Sensitive senses: coping with Autism’s altered perception
Most people can relate to the idea of a sensory preference, even if the terms are unfamiliar. Think of a nagging little thing that grabs your attention, or a simple activity. The tag on a shirt that annoys your skin, or the texture of a food you dislike. The creepy and annoying sound of nails on a chalkboard is something universally understood to be bad. On the other hand, playing with your hair, or clicking a pen over and over again can be just as intense but in a good way. The desire to avoid negative sensation or seek positive ones is the essence of a sensory preference. Individuals on the Autism spectrum process these sensations slightly differently than others, and that can be an issue.
Autistic individuals can be either over-sensitive or under-sensitive to stimuli, making the sensations radically different than we are accustomed to. In the case of the former, minute amounts of a sensation can stimulate, while normal levels can be overwhelming. As such, the person will try to avoid it if at all possible. For instance, a classroom has a certain amount of noise as others talk and mill about. For most, this is fine and ignorable. For a sensitive individual, this could be comparable to a symphony of jet turbines all going at full blast. This can extend to any sense, leading to avoidance behavior like being a picky eater, or fighting to go places. The reverse of that is how under-sensitive individuals will require louder sounds or more stimuli to get the same sensation as others. This leads to seeking behaviors like turning up the volume on a TV or wanting constant motion. Perhaps the most unique issue is that Autistic individuals are not one or the other- they can be over-sensitive in one or two senses while being under-sensitive at the same time in other senses.
Accommodating sensory needs
Often, autistic individuals have difficulty expressing themselves, so learning precisely what the situation is can be difficult. Once you learn through behavior, you can find ways to meet the unique needs of your child. Often the solutions are simple and easy to do. For instance, if a child is over-sensitive, small changes like choosing more comfortable clothing can make a big difference in those that are distracted by the feeling of their shirt. Noises like a chair rubbing on the floor can be fixed with socks placed over the feet of the chairs. Avoiding problem areas is not always easy, but can be done to reduce the over-stimulation of a child.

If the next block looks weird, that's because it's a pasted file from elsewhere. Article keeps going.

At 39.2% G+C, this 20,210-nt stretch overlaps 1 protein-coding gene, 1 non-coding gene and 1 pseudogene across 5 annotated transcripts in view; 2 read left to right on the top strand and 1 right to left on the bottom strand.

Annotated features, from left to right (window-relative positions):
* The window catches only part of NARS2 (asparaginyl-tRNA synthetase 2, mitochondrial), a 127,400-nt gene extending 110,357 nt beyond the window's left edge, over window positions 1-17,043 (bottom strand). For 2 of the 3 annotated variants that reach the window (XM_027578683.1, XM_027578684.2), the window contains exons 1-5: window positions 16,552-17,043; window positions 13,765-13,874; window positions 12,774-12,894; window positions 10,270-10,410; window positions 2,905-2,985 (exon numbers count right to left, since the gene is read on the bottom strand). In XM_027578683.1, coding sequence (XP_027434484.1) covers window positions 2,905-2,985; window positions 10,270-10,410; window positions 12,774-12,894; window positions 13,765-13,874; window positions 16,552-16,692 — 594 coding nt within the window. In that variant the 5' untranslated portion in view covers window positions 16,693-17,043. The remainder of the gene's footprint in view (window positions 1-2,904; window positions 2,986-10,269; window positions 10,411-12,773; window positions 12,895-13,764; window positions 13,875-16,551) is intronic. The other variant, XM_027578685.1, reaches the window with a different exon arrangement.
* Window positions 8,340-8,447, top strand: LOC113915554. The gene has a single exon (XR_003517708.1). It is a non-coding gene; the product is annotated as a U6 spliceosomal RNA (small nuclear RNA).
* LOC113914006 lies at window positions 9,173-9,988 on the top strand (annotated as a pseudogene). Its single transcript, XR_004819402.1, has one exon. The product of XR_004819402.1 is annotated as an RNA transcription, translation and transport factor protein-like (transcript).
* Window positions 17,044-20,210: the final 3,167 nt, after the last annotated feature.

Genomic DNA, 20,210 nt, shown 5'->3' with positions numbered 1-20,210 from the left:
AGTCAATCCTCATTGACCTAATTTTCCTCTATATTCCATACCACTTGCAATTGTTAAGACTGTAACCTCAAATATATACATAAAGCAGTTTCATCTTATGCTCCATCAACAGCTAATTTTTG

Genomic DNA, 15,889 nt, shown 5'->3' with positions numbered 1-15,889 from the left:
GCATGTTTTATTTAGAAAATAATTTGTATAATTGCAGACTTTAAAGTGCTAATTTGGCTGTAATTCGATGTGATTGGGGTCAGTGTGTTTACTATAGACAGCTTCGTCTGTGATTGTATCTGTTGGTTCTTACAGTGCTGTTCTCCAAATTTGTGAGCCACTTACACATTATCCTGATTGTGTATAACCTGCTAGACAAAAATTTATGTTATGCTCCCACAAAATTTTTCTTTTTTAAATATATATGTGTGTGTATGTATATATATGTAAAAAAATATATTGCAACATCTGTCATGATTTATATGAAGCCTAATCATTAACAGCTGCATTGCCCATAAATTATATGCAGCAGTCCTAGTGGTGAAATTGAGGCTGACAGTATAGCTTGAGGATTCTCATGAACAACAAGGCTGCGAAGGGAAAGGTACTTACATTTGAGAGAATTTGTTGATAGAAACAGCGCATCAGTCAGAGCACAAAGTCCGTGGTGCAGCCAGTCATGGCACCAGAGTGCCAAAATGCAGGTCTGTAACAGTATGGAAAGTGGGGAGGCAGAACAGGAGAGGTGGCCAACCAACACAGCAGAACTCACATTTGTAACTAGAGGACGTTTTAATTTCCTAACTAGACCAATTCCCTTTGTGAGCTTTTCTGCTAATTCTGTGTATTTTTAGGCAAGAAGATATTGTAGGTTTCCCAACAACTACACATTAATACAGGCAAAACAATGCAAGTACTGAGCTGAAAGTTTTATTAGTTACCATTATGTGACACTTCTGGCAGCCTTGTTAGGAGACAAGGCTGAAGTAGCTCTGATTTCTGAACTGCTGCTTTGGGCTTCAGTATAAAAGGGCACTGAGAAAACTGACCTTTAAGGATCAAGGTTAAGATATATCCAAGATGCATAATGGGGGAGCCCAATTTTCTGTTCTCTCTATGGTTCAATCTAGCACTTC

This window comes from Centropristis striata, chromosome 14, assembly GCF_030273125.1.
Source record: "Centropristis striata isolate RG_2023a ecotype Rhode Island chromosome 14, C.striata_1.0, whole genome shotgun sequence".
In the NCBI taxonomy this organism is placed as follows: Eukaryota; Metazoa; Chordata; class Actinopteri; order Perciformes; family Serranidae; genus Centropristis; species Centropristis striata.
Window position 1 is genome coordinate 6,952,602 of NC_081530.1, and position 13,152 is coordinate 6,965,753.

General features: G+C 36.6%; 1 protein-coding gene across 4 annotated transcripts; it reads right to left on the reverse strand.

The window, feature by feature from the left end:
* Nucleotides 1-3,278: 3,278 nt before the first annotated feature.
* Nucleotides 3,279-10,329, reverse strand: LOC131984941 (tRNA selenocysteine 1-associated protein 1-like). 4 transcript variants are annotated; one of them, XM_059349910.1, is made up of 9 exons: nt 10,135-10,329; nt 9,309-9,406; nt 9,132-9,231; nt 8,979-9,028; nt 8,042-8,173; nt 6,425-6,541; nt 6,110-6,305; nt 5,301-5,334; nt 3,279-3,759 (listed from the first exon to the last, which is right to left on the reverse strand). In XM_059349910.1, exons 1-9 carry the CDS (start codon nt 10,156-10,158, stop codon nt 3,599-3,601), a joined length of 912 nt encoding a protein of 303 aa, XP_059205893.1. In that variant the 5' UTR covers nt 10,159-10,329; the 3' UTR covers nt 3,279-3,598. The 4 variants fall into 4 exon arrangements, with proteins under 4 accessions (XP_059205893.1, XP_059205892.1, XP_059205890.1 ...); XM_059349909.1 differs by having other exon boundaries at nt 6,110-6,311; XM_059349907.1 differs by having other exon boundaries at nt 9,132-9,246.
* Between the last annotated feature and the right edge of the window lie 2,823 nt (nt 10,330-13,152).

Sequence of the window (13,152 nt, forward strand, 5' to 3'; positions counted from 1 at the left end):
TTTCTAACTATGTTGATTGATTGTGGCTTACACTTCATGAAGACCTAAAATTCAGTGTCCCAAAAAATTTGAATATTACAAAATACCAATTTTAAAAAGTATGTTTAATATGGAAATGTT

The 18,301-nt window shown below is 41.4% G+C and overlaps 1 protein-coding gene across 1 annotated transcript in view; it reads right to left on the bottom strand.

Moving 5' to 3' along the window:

Under-stimulation leads to different behaviors. What he or she does depends largely on what needs are not being met. For instance a child can jump up and down on a trampoline or the couch for hours to seek that motion stimulation, or overturn toy cars to watch the wheels spin endlessly. In these cases, you have several options like finding appropriate tools or toys to satisfy those needs. Instead of the couch, companies like swingingmonkey.com provide appropriate outdoor swings and similar products that can give a safer and more stable way to gain that stimulation. Alternatively, you can turn the needs into ‘people games.’ This allows parents to become more involved and give a kid what they need at the same time.
Bonding through play
Games don’t need specific tools or toys. Once you figure out what your child is seeking, you can concentrate on turning that into a game you can play with people alone. These ‘people games’ are great tools because they can be played with little-to-no setup. Some games require some music, but with the ubiquitous nature of devices like phones or music players that can happen anywhere. Others just require movement or actions such as tickles, peek-a-boo, or chasing. Often these games have a script that is said while playing, adding to the simplicity of following along. Most autistic kids learn best through structure and repetition, so playing the game over and over again to satisfy a need also allows them to learn it by rote. For instance, the idea of ‘ring around the rosie’ can satisfy movement and has the musical component of singing the little poem. The words are the instructions, and can be done quickly with only two people if needed.
Games to consider that involve simple rote instruction and sensory input include:
- Hide and Seek
- “Ring Around the Rosie”
- “This Little Piggy”
- Piggy back/horsie rides
- Finger games like “Round and Round the Garden” or “Where is Thumbkin?”
- Tickling games
Incorporating the specific needs into a game is easy, and when a child’s needs are satisfied, they do not tend to lash out or misbehave seeking to sate that need. This allows a child to be more attentive and responsive to other requests or instructions. It is not uncommon to have kids speak their first words or complete sentences while playing such games because it satisfies their needs and allows other development to occur easily. These games can encourage communication, if for no better reason than to continue playing. Talking often is a big hurdle to overcome, and people games provide a pleasurable activity that is both comforting and fun for them.